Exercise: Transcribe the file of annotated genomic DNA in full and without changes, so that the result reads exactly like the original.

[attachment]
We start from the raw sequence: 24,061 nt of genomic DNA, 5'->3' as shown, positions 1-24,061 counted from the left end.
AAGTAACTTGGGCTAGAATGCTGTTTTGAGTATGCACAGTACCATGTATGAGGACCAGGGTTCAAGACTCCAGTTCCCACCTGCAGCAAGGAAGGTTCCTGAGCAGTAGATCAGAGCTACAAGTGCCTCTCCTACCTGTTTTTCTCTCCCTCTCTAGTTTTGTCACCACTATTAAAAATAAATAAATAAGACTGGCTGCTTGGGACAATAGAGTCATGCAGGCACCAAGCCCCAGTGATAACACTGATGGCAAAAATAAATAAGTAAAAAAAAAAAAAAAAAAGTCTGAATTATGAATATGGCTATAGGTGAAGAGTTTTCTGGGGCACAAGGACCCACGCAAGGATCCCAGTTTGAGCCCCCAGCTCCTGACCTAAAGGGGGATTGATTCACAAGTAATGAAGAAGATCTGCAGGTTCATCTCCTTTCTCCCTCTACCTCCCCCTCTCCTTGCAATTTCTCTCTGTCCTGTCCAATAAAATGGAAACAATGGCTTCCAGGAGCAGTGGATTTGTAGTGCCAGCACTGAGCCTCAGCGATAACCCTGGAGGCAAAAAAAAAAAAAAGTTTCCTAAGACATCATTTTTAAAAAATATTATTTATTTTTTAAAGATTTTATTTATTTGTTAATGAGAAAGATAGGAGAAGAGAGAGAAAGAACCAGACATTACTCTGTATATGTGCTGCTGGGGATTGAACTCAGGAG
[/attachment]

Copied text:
We start from the raw sequence: 24,061 nt of genomic DNA, 5'->3' as shown, positions 1-24,061 counted from the left end.
AAGTAACTTGGGCTAGAATGCTGTTTTGAGTATGCACAGTACCATGTATGAGGACCAGGGTTCAAGACTCCAGTTCCCACCTGCAGCAAGGAAGGTTCCTGAGCAGTAGATCAGAGCTACAAGTGCCTCTCCTACCTGTTTTTCTCTCCCTCTCTAGTTTTGTCACCACTATTAAAAATAAATAAATAAGACTGGCTGCTTGGGACAATAGAGTCATGCAGGCACCAAGCCCCAGTGATAACACTGATGGCAAAAATAAATAAGTAAAAAAAAAAAAAAAAAAGTCTGAATTATGAATATGGCTATAGGTGAAGAGTTTTCTGGGGCACAAGGACCCACGCAAGGATCCCAGTTTGAGCCCCCAGCTCCTGACCTAAAGGGGGATTGATTCACAAGTAATGAAGAAGATCTGCAGGTTCATCTCCTTTCTCCCTCTACCTCCCCCTCTCCTTGCAATTTCTCTCTGTCCTGTCCAATAAAATGGAAACAATGGCTTCCAGGAGCAGTGGATTTGTAGTGCCAGCACTGAGCCTCAGCGATAACCCTGGAGGCAAAAAAAAAAAAAAGTTTCCTAAGACATCATTTTTAAAAAATATTATTTATTTTTTAAAGATTTTATTTATTTGTTAATGAGAAAGATAGGAGAAGAGAGAGAAAGAACCAGACATTACTCTGTATATGTGCTGCTGGGGATTGAACTCAGGAG